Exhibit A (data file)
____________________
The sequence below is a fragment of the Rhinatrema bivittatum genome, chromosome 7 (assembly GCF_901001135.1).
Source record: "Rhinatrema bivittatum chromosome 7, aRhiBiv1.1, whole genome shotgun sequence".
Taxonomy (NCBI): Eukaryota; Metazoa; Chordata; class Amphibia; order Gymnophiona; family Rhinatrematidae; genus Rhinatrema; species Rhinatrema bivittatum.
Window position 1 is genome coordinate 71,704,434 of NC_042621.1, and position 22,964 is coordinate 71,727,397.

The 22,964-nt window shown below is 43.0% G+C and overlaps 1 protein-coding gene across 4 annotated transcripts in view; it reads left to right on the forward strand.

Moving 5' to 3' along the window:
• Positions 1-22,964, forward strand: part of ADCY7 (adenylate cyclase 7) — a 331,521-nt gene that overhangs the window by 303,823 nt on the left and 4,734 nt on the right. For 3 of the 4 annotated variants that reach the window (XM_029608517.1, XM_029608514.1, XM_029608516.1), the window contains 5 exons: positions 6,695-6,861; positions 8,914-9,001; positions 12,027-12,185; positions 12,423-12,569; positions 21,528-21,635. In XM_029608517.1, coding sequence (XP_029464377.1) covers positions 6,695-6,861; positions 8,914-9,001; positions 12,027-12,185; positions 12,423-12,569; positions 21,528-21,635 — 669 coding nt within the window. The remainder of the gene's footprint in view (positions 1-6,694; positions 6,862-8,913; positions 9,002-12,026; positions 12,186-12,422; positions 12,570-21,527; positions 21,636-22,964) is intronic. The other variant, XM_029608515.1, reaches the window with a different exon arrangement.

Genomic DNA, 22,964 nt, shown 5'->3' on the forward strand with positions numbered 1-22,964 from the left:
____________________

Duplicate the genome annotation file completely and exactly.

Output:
The sequence below is a fragment of the Rhinatrema bivittatum genome, chromosome 7 (assembly GCF_901001135.1).
Source record: "Rhinatrema bivittatum chromosome 7, aRhiBiv1.1, whole genome shotgun sequence".
Taxonomy (NCBI): Eukaryota; Metazoa; Chordata; class Amphibia; order Gymnophiona; family Rhinatrematidae; genus Rhinatrema; species Rhinatrema bivittatum.
Window position 1 is genome coordinate 71,704,434 of NC_042621.1, and position 22,964 is coordinate 71,727,397.

The 22,964-nt window shown below is 43.0% G+C and overlaps 1 protein-coding gene across 4 annotated transcripts in view; it reads left to right on the forward strand.

Moving 5' to 3' along the window:
• Positions 1-22,964, forward strand: part of ADCY7 (adenylate cyclase 7) — a 331,521-nt gene that overhangs the window by 303,823 nt on the left and 4,734 nt on the right. For 3 of the 4 annotated variants that reach the window (XM_029608517.1, XM_029608514.1, XM_029608516.1), the window contains 5 exons: positions 6,695-6,861; positions 8,914-9,001; positions 12,027-12,185; positions 12,423-12,569; positions 21,528-21,635. In XM_029608517.1, coding sequence (XP_029464377.1) covers positions 6,695-6,861; positions 8,914-9,001; positions 12,027-12,185; positions 12,423-12,569; positions 21,528-21,635 — 669 coding nt within the window. The remainder of the gene's footprint in view (positions 1-6,694; positions 6,862-8,913; positions 9,002-12,026; positions 12,186-12,422; positions 12,570-21,527; positions 21,636-22,964) is intronic. The other variant, XM_029608515.1, reaches the window with a different exon arrangement.

Genomic DNA, 22,964 nt, shown 5'->3' on the forward strand with positions numbered 1-22,964 from the left: